etc) message. If I get around to seeing I should share this information,
    I’d gladly do so… Otherwise I won’t disclose anything about honeypots,
    analysis, traffic patterns, etc. Its already surprising I posted
    attacker information on the forum. 😉 I see all sorts of attackers,
    attack vectors, numbers dialed, etc., from many of these attackers.
    You’d be surprised how STUPID some are and how SMART others are.

    As for your comment though, its confusing to me because if you blocked
    them and they’re still overwhelming you, sounds like a) you need more
    bandwidth because you’re on a slow connection (I’m on a DS3) or b)
    server is misconfigured. On Linux tc can be your friend

  • Yes. It’s UDP, they just keep on sending.

    Yes. works fine until they can send faster than the router/incoming line
    can handle the load. With a good VPS host you can trivially max-out a
    typical UK ADSL line.

    Yes.

    My (ADSL) upstream will not block inbound floods like this. They have a
    financial incentive not to – they get paid for the data the allow into
    their network and through to you.

    I only know of one UK broadband ISP that will actively block inbound
    traffic for you and they’re technically superb, but that comes with a
    price which is more than your average small business is wiling to pay.
    None of the others I know and have used will block an inbound flood of
    anything for you.

    My main hosting upstream will only block such attacks when it has a
    detrimental effect on their network (and then they’re very good at it) –
    last time my hosted servers got hit, they soaked up just over 30GB from a
    single VPS site in France in a 12-hour period.

    Yes. No reply. And in the few times I’ve tried, I’ve only ever had a reply
    from Amazon – some 18 hours after the flood started and then it took
    another 12 hours for them to stop it (well documented here in the archives
    by myself and others)

    The reality is that most bulk VPS providers just don’t care, or you’ve got
    to go through layes of their own (semi-automated) protocol to get anywhere
    (cf. Amazon)

    Basically if you have to pay for inbound traffic in any shape or form
    (monthly cap, daily limit, etc.) then you’re fucked when this happens.

    That’s why the author of Sipvicious added svcrash.py to his set of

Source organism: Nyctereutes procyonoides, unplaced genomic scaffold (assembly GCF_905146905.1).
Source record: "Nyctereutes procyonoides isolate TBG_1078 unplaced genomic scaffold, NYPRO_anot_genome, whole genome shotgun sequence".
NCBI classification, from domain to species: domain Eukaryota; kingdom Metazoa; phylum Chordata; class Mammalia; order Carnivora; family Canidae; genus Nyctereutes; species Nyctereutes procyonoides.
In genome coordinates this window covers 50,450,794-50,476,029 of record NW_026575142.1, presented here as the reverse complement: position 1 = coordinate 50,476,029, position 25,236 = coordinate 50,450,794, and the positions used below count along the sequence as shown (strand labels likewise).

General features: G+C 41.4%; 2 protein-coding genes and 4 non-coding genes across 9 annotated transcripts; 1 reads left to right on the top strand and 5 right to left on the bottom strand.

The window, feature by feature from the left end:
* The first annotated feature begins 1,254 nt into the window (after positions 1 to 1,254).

scripts.

    Gordon

  • On Tue, Aug 31, 2010 at 8:30 AM, Gordon Henderson
    wrote:

    Amazon did something about it? I don’t remember seeing that, Gordon,
    it’s a new record. The average response has been zero.

    /r

  • Well… I don’t know if they actually did anything )-: However, after
    going through their automated submission widget the attack last time did
    stop… Some 12 hours later. I suspect the poor sod who’d EC2 got hacked
    ran out of credit or something…

    Their whole system is designed as a device to waste the time & effort of
    those trying to submit reports, etc. to them.

    Gordon

  • On Tue, Aug 31, 2010 at 7:09 PM, Gordon Henderson
    wrote:

    This is not the right list for the following comment, but vested
    interests always ruin life. Ego conflicts, often found in true
    open-source projects, are far less damaging. Email spammers got away
    for the longest time with doing that because the providers didn’t want
    to throw out paying customers. Eventually, it because clear that they
    would be forced to do something. I believe eventually, Amazon will be
    put in that position. Until then, they have done very little, and we
    have stopped using their cloud services as much as possible.

    /r

  • Hi guys,

    Interesting discussion – I learnt quite a bit. Thanks.

    That said, no one’s yet answered my two original questions. Anyone know?
    To repeat:

    1. When I used the line “dateformat=%F %T” in the general section of
    logger.conf, the format in /var/log/asterisk/full did change, but the
    round brackets around the date remained; the fail2ban/asterisk
    instructions I was following indicated that they should disappear when I
    do this. Is this an asterisk version issue (I’m using 1.4.21 – would 1.6
    behave in the way described?), a Debian issue (seems unlikely), or
    something else? Is there some other way to get the round brackets to
    disappear? This is necessary to get fail2ban to read that file;
    otherwise, I’ll have to log all asterisk NOTICEs through syslog.

    2. With alwaysauthreject=yes and using deny= and permit= in sip.conf,
    attempts from denied IP addresses to register an extension are responded
    to (denying them, obviously), but not logged as a NOTICE (or anything
    else, as far as I can tell). Is there a way to enable this logging – or,
    alternatively, to get asterisk to simply ignore these requests rather than
    responding?

    I fully appreciate the frustration others feel re ending up paying for
    other people’s attacks as part of their download limit, or even maxing out
    because of this. I’m lucky in that I haven’t reached that volume yet –
    I’m with Zen Internet, and have a 50GB monthly limit, which I’m not using
    anywhere near all of. (that said, I did use 30GB last month, and suspect
    that the lion’s share of that was from attacks, SIP reg or otherwise; this
    could certainly be an issue in the future.)

    Instead, my issue was with maxing out my *upload* bandwidth limit
    (currently only 448kbps), and hence having my whole connection screeching
    to a halt, with massive packet loss to other applications. At that point,
    not even (a sane amount of) money helps, as you can’t buy a higher upload
    rate (aside from regrading to ADSL2+, which I’m looking into now).

    Thanks in advance,

    Nikhil.